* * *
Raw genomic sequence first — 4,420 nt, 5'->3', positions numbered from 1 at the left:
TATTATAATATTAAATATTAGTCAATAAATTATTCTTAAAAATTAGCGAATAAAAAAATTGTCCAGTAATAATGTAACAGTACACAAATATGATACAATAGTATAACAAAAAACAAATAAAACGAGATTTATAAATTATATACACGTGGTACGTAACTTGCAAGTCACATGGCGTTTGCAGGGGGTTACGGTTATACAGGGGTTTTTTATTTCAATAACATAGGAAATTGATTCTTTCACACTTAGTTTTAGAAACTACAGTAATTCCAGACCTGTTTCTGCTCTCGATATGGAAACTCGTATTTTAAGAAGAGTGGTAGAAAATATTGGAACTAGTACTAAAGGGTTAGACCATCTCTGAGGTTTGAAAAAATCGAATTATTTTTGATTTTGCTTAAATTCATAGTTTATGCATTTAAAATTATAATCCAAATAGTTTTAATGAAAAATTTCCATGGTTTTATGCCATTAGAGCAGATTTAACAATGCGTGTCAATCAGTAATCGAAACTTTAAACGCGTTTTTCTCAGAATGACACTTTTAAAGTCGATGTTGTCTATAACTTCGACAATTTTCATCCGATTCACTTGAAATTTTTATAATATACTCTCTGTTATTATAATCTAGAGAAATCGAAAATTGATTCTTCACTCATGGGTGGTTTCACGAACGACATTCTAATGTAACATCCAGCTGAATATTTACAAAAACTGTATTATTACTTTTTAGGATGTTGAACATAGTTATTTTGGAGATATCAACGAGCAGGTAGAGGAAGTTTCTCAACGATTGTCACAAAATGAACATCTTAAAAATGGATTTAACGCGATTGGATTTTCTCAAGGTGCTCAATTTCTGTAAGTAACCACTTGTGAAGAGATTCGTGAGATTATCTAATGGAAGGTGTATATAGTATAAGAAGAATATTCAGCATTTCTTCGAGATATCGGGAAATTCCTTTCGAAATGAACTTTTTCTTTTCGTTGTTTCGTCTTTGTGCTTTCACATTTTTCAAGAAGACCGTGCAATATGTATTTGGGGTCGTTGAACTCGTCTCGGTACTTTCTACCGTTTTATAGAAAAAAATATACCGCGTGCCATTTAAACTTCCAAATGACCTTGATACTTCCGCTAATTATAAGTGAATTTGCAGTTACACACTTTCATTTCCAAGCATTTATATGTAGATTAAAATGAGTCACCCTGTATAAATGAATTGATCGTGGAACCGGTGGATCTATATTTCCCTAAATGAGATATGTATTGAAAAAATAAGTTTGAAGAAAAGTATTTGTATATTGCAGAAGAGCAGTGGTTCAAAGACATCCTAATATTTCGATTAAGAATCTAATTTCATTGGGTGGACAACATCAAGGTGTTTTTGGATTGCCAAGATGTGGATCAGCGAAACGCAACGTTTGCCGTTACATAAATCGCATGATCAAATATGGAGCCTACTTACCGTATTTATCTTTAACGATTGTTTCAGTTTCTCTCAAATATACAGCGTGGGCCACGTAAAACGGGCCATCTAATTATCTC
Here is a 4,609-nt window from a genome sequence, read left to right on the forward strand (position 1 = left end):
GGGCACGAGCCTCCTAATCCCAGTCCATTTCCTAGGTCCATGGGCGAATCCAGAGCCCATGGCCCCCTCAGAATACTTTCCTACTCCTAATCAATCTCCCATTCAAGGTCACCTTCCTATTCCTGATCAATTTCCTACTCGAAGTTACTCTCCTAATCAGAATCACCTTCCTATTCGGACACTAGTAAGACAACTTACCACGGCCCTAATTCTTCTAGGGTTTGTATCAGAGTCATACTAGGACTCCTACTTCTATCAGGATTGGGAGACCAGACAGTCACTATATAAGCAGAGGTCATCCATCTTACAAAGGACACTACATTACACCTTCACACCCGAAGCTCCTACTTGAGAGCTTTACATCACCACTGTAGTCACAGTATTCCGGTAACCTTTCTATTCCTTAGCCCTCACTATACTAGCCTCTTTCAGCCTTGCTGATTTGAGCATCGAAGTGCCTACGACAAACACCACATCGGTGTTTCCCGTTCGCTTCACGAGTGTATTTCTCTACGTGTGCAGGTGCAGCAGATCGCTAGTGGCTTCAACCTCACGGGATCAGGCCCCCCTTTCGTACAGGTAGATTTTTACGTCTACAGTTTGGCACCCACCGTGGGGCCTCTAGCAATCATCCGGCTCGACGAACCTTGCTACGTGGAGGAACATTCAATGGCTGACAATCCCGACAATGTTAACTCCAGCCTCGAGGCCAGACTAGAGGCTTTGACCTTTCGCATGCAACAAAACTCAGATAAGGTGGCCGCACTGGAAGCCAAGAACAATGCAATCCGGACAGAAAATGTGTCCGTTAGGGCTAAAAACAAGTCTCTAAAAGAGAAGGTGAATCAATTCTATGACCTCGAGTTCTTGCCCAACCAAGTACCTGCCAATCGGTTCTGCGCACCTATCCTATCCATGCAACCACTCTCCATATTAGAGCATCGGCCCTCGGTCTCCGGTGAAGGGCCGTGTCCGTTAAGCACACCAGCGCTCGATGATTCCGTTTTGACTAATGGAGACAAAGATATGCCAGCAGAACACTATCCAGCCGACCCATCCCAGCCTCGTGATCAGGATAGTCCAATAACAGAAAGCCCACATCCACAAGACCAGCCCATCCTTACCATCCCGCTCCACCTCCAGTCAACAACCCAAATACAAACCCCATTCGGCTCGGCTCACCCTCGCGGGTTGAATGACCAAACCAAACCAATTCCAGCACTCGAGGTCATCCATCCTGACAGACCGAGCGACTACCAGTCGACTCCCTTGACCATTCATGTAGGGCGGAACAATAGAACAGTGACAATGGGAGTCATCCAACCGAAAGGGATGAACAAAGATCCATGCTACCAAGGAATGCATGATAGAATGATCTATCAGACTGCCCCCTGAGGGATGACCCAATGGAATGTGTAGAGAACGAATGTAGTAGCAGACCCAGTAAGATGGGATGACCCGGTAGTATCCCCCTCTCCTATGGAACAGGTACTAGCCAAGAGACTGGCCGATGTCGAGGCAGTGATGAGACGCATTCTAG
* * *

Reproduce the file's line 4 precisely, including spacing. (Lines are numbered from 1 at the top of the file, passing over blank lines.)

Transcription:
GGGCACGAGCCTCCTAATCCCAGTCCATTTCCTAGGTCCATGGGCGAATCCAGAGCCCATGGCCCCCTCAGAATACTTTCCTACTCCTAATCAATCTCCCATTCAAGGTCACCTTCCTATTCCTGATCAATTTCCTACTCGAAGTTACTCTCCTAATCAGAATCACCTTCCTATTCGGACACTAGTAAGACAACTTACCACGGCCCTAATTCTTCTAGGGTTTGTATCAGAGTCATACTAGGACTCCTACTTCTATCAGGATTGGGAGACCAGACAGTCACTATATAAGCAGAGGTCATCCATCTTACAAAGGACACTACATTACACCTTCACACCCGAAGCTCCTACTTGAGAGCTTTACATCACCACTGTAGTCACAGTATTCCGGTAACCTTTCTATTCCTTAGCCCTCACTATACTAGCCTCTTTCAGCCTTGCTGATTTGAGCATCGAAGTGCCTACGACAAACACCACATCGGTGTTTCCCGTTCGCTTCACGAGTGTATTTCTCTACGTGTGCAGGTGCAGCAGATCGCTAGTGGCTTCAACCTCACGGGATCAGGCCCCCCTTTCGTACAGGTAGATTTTTACGTCTACAGTTTGGCACCCACCGTGGGGCCTCTAGCAATCATCCGGCTCGACGAACCTTGCTACGTGGAGGAACATTCAATGGCTGACAATCCCGACAATGTTAACTCCAGCCTCGAGGCCAGACTAGAGGCTTTGACCTTTCGCATGCAACAAAACTCAGATAAGGTGGCCGCACTGGAAGCCAAGAACAATGCAATCCGGACAGAAAATGTGTCCGTTAGGGCTAAAAACAAGTCTCTAAAAGAGAAGGTGAATCAATTCTATGACCTCGAGTTCTTGCCCAACCAAGTACCTGCCAATCGGTTCTGCGCACCTATCCTATCCATGCAACCACTCTCCATATTAGAGCATCGGCCCTCGGTCTCCGGTGAAGGGCCGTGTCCGTTAAGCACACCAGCGCTCGATGATTCCGTTTTGACTAATGGAGACAAAGATATGCCAGCAGAACACTATCCAGCCGACCCATCCCAGCCTCGTGATCAGGATAGTCCAATAACAGAAAGCCCACATCCACAAGACCAGCCCATCCTTACCATCCCGCTCCACCTCCAGTCAACAACCCAAATACAAACCCCATTCGGCTCGGCTCACCCTCGCGGGTTGAATGACCAAACCAAACCAATTCCAGCACTCGAGGTCATCCATCCTGACAGACCGAGCGACTACCAGTCGACTCCCTTGACCATTCATGTAGGGCGGAACAATAGAACAGTGACAATGGGAGTCATCCAACCGAAAGGGATGAACAAAGATCCATGCTACCAAGGAATGCATGATAGAATGATCTATCAGACTGCCCCCTGAGGGATGACCCAATGGAATGTGTAGAGAACGAATGTAGTAGCAGACCCAGTAAGATGGGATGACCCGGTAGTATCCCCCTCTCCTATGGAACAGGTACTAGCCAAGAGACTGGCCGATGTCGAGGCAGTGATGAGACGCATTCTAG